move

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move

(in board games)
a. a player's turn to move his piece or take other permitted action
b. a permitted manoeuvre of a piece
Collins Discovery Encyclopedia, 1st edition © HarperCollins Publishers 2005

move

(1) In programming, to copy data from one place in memory to another. Move is really a copy, because at the end of the move, source and destination data are identical. MOV is an assembly language instruction.

(2) In word processing and graphics, to relocate text and images to another part of the document or drawing.

(3) An external DOS/Windows command that moves a file to a new location (it copies first, then deletes the source file). Widely used by Windows programmers and power users, the syntax is like the Copy command. The following example moves the MYBUDGET spreadsheet into the \NEXTYEAR folder. See copy.
  C:\BUDGETS>move mybudget.xls \nextyear
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References in classic literature ?
The initial move was won by U-Dor, following which the two Chiefs escorted their respective Princesses to the square each was to occupy.
The move was indicative of the game that U-Dor intended playing--a game of blood, rather than of science--and evidenced his contempt for his opponents.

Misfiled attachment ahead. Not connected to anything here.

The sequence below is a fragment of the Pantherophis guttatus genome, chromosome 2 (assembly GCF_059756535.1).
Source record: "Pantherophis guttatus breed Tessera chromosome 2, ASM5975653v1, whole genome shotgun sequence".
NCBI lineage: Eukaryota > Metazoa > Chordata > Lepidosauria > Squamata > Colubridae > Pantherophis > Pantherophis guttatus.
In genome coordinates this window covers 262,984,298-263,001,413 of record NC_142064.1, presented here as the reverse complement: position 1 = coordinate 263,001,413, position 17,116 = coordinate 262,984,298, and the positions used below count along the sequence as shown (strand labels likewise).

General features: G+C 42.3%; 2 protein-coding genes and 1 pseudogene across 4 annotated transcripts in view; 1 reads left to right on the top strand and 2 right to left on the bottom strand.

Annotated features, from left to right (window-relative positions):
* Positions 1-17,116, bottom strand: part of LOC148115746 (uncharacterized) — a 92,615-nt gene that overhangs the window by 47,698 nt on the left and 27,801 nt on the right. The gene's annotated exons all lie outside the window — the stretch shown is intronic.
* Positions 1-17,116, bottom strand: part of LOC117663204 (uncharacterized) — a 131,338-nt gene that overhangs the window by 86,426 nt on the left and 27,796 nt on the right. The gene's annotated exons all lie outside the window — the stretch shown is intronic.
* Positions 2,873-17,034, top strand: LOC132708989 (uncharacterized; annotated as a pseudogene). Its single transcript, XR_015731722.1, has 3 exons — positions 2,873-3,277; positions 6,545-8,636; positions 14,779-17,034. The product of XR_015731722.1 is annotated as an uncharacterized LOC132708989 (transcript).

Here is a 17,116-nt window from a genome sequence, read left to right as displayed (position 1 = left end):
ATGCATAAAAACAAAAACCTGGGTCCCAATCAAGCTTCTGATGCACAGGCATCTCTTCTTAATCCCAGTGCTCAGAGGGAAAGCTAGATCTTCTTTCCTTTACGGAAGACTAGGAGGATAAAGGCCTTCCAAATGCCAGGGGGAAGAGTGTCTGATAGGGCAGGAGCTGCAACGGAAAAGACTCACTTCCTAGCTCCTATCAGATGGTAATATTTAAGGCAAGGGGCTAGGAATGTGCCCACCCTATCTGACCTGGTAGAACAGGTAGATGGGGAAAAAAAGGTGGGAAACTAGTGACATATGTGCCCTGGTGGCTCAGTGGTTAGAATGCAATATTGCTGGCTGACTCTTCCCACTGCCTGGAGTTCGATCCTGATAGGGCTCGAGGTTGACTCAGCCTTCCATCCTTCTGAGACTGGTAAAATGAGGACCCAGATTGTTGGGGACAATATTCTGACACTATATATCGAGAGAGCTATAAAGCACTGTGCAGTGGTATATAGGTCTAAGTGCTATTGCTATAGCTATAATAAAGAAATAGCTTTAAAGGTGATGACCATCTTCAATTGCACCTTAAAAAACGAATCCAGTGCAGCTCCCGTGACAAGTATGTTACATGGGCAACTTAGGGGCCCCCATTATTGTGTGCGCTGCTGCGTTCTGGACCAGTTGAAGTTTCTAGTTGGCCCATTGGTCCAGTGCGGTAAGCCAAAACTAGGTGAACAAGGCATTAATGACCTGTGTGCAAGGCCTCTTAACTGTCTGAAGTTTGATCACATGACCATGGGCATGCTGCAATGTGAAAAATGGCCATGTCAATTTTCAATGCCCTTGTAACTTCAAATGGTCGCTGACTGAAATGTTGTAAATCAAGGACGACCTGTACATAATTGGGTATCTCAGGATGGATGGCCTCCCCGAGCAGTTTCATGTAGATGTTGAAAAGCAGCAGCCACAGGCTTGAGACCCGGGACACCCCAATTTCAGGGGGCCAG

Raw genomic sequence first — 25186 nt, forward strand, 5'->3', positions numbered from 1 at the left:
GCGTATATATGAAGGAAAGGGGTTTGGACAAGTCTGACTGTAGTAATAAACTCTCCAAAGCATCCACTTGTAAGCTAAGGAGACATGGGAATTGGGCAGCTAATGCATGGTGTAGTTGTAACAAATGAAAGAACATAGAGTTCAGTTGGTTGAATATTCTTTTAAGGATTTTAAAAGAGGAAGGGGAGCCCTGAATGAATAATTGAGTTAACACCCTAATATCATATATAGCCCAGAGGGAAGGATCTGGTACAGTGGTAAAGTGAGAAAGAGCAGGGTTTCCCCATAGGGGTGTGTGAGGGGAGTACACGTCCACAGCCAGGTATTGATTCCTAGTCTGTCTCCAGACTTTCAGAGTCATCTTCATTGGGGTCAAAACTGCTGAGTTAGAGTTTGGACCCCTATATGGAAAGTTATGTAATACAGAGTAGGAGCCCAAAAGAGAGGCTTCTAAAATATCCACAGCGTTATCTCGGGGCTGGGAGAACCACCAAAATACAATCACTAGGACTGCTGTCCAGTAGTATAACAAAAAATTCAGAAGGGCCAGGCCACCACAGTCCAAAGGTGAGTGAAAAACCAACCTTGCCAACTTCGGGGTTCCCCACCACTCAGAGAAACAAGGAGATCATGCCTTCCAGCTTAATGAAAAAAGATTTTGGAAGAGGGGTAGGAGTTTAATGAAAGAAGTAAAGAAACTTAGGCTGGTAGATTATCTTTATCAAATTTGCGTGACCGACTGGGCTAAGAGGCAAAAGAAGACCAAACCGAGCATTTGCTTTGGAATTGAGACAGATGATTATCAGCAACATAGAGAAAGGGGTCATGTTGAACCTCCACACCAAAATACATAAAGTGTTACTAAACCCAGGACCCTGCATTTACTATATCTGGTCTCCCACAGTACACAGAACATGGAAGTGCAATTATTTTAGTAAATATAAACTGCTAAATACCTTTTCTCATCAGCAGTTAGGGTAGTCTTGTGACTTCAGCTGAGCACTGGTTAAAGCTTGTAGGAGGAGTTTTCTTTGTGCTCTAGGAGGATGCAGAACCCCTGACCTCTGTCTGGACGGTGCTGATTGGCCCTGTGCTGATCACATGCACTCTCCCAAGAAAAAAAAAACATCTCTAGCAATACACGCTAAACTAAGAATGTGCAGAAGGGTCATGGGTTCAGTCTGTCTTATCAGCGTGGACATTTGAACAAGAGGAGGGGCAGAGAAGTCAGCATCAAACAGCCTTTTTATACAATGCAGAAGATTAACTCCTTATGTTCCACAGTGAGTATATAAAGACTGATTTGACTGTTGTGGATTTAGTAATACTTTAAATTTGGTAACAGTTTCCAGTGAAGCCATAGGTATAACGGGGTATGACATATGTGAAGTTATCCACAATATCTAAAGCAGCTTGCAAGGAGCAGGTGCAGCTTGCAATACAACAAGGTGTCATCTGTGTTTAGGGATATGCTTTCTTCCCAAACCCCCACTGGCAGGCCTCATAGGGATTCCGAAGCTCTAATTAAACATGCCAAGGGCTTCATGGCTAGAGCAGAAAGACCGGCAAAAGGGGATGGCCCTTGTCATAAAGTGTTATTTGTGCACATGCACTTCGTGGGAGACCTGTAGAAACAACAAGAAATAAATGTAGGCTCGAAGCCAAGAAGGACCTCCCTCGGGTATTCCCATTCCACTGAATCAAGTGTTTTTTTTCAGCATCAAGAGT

Gahan followed with his Odwar's Panthan one square straight forward, a more scientific move, which opened up an avenue for himself through his line of Panthans, as well as announcing to the players and spectators that he intended having a hand in the fighting himself even before the exigencies of the game forced it upon him.
And why cannot we move in Time as we move about in the other dimensions of Space?'
`But before the balloons, save for spasmodic jumping and the inequalities of the surface, man had no freedom of vertical movement.' `Still they could move a little up and down,' said the Medical Man.
`And you cannot move at all in Time, you cannot get away from the present moment.'
"This boy," says the constable, "although he's repeatedly told to, won't move on--"
Where can I possibly move to, sir, more nor I do move!"
"He won't move on," says the constable calmly, with a slight professional hitch of his neck involving its better settlement in his stiff stock, "although he has been repeatedly cautioned, and therefore I am obliged to take him into custody.
Well then, since words cannot explain the matter, I will try deeds, and will move gradually out of Lineland in the direction which I desire to indicate to you.
At the word I began to move my body out of Lineland.
He tried to get up but could not, tried to move his arm and could not, to move his leg and also could not, to turn his head and could not.